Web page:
Okay, so I’m sucking at trying to maintain two different blogs so far. Occasionally, though, I come up with an idea I think I can share across the two formats. Here is one of them.
About two weeks ago, one of my daughters and my two sons began mentioning this idea of theirs to open a restaurant. Now, given the fact that this particular daughter is 9 years old and her brothers only 7 and 4, I was naturally curious as to how this plan would proceed. Apparently, this was to be a roadside restaurant, sort of in a lemonade-stand design: People would drive by, see the sign, and then, hopefully, stop and order something.
Just to give you a mental picture of the “town” we live in, it’s called Coldwater. Doesn’t exactly imply a thriving metropolis, does it? Also, considering we actually live approximately a mile off the nearest main highway, the likelihood of much traffic in our neck of the woods is fairly slim. The enthusiasm was so high between the three of them, though, I decided my best course of response to whatever they told me they were going to do would be to smile and nod affirmatively, as long as it didn’t have anything to do with power tools, the killing of animals, or a start-up cash loan.
Of course, the 4-year-old lost attention fairly quickly once the other two actually began to actually hammer bits of wood together for signs, but the other two stuck with it. Soon, I came home to discover, sitting in the yard, a couple of kids’ lawn chairs, a wooden pallet, some assorted cinder blocks, and painted wooden signs advertising the new establishment. Granted, they still hadn’t solved the dilemma of not having any actual food for their restaurant, but problems of this nature are relatively minor to aspiring elementary school-aged entrepreneurs.
No one actually stopped at the new roadside attraction the first day, but I was told there were some curious looks and plenty of smiles from those who drove by. They were proud of their work, and I was proud of them for putting the time in, even if I knew there wasn’t much way they could succeed. That night, as the sun was setting and my daughter and I were heading inside, I noticed one of the signs had a strange word written on it – skare – so I asked her what it meant.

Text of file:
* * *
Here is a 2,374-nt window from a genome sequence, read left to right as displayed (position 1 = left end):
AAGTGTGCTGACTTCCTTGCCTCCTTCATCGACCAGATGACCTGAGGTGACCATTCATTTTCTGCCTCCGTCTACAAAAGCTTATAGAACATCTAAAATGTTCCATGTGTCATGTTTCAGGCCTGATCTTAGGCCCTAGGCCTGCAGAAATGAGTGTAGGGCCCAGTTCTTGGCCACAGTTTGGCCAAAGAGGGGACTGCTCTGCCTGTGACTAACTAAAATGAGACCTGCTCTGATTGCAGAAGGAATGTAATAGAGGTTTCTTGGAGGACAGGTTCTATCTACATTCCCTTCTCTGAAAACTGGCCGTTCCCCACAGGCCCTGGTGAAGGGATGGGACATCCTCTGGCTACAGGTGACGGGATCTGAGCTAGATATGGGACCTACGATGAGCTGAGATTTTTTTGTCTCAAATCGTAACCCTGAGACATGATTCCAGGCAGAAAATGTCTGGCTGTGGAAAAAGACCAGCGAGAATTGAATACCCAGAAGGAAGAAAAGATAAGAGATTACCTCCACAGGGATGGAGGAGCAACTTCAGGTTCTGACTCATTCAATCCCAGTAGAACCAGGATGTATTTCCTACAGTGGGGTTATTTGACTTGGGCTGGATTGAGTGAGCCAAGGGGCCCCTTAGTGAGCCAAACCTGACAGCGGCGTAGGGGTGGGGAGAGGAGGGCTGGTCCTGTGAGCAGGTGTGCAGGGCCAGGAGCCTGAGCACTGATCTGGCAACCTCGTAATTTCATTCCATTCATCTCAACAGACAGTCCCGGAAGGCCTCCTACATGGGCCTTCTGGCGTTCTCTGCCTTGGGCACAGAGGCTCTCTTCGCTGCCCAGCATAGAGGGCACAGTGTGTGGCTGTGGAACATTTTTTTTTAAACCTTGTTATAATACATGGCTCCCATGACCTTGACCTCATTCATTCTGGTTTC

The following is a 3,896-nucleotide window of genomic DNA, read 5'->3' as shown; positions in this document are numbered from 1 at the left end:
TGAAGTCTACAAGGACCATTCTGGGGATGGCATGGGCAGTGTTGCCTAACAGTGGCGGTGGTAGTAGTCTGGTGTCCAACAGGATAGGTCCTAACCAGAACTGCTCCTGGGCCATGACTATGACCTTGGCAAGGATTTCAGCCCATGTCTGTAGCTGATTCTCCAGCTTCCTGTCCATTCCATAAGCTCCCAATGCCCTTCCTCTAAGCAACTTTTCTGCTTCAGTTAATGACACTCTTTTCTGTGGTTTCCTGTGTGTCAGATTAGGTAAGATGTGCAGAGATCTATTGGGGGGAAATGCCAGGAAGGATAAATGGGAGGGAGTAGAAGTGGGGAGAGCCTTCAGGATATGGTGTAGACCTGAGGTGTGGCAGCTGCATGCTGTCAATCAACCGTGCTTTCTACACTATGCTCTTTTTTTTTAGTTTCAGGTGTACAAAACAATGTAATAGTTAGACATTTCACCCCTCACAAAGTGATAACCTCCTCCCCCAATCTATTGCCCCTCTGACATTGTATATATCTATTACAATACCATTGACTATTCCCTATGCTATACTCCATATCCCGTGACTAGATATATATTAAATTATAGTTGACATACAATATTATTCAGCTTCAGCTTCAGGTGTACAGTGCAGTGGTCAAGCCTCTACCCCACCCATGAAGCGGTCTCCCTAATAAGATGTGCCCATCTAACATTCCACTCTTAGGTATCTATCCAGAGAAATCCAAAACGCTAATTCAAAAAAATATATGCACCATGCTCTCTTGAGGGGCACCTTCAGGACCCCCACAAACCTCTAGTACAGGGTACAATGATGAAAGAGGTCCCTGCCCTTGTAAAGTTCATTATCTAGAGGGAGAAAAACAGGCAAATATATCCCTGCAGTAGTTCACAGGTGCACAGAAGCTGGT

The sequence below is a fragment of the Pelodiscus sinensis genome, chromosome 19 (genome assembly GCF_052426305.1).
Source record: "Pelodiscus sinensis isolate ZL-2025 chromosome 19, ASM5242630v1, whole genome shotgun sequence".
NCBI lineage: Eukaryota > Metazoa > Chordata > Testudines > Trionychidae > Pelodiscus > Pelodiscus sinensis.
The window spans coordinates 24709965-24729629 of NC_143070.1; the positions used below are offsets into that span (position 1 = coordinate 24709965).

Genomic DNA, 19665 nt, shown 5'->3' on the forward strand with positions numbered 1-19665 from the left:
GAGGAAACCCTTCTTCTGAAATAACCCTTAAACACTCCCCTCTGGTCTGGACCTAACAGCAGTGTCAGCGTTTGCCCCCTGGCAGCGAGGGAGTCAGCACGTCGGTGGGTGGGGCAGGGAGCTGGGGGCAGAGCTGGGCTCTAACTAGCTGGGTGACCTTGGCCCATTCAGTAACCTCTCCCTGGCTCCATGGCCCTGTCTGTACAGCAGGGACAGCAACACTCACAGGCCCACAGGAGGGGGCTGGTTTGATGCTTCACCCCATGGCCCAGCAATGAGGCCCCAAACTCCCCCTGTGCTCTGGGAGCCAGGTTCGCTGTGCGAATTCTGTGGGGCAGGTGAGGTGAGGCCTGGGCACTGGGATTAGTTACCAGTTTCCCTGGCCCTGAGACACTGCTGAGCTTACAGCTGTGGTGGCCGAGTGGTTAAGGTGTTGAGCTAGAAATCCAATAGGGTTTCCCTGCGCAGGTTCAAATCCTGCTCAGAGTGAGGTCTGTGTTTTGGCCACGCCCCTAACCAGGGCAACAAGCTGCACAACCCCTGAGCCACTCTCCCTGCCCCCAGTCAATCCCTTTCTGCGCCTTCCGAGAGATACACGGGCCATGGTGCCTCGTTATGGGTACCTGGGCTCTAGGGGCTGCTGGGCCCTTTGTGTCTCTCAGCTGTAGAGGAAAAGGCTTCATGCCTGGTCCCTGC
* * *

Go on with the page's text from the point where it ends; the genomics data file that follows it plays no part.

“Oh, okay. Um…”
“Did I get a word wrong?”
“Um, yeah. That’s not how you spell square.”
“How do you spell it?”
“Well, what did I spell?”
“I guess you would pronounce that scare.”
And then, my daughter laughed, said, “Oh, well,” and went on inside our house.
I just stood there, dumbfounded. Even at 9 years old, I would have been absolutely mortified if someone had pointed out one of my mistakes like that. I would have been completely distraught at the fact that people had driven by all day looking at it. And I would have worked until the daylight was gone trying to fix what I had done wrong.
And my daughter just said, “Oh, well…“, and didn’t give it another thought.
Now, this particular incident has caused me to reach two very distinct and different possible conclusions: Either I have taught my daughter that it is okay to make a mistake and that she needn’t beat herself up if she gets something wrong or I have not taught my daughter to strive for perfection and she does not care enough about doing a good job. The former of these, I can live with; the latter … eh, not so much. In fact, that would be something I would want to rectify immediately.
Therein lies the rub, though, so to speak. I have struggled with perfectionism for as long as I can remember, and I certainly don’t want my children to grow up afraid to try different things because they might get something wrong. On the other hand, by virtue of them being my children, I have a burning compulsion for them to be the best possible human beings they can be. So I don’t want them to settle for “Oh, well…“, but I also don’t want them belittling themselves constantly and killing their self esteem.
I suppose there is the possibility here that God is trying to teach me through my daughter to learn how to move on from mistakes and not worry so much. I also suppose the possibility exists that this is a wake-up call to me to teach and preach a better work ethic to my children. The actual answer probably lies somewhere in between, and, unfortunately, finding it will be a largely imperfect process.
One year ago today, my daughter went under the knife for open heart surgery. She was just shy of being seven months old. She had a ventricular septal defect, which is a fancy way of saying “hole in her heart.” We took her down to Monroe Carrell Jr. Children’s Hospital at Vanderbilt May 5, discovered there was a mix-up and the surgery had been moved to May 6, lost our minds for a few hours, showed up again the next day, and handed our baby girl over to a team of extremely skilled surgeons who were given the task of patching her up.
I’m not going to lie and say everything about the road leading up to the surgery and that day itself wasn’t difficult. Because the heart defect was basically stunting her growth and because she was too stubborn to take a bottle, she had to have a feeding tube stuck up her nose for several days prior to the surgery. Another tube, this time of the drainage variety, was inserted into her chest once the surgery was over. She spent about a day in the Pediatric Intensive Care Unit, and she barely moved the entire time she was there.
All I can seem to remember clearly, though, is this: She had open heart surgery on a Tuesday and was sitting up in her bed by Friday.
The year following that surgery has been a blur. My daughter has filled out, mainly because once her heart defect was repaired she could actually nurse properly (She was having trouble breathing and nursing at the same time.). The scar on her chest has already faded quite a bit, and there’s nothing about her that would indicate anything had ever been wrong with her. These days, we just live life with her like we do with our other four children. We don’t even have anything really special planned for today.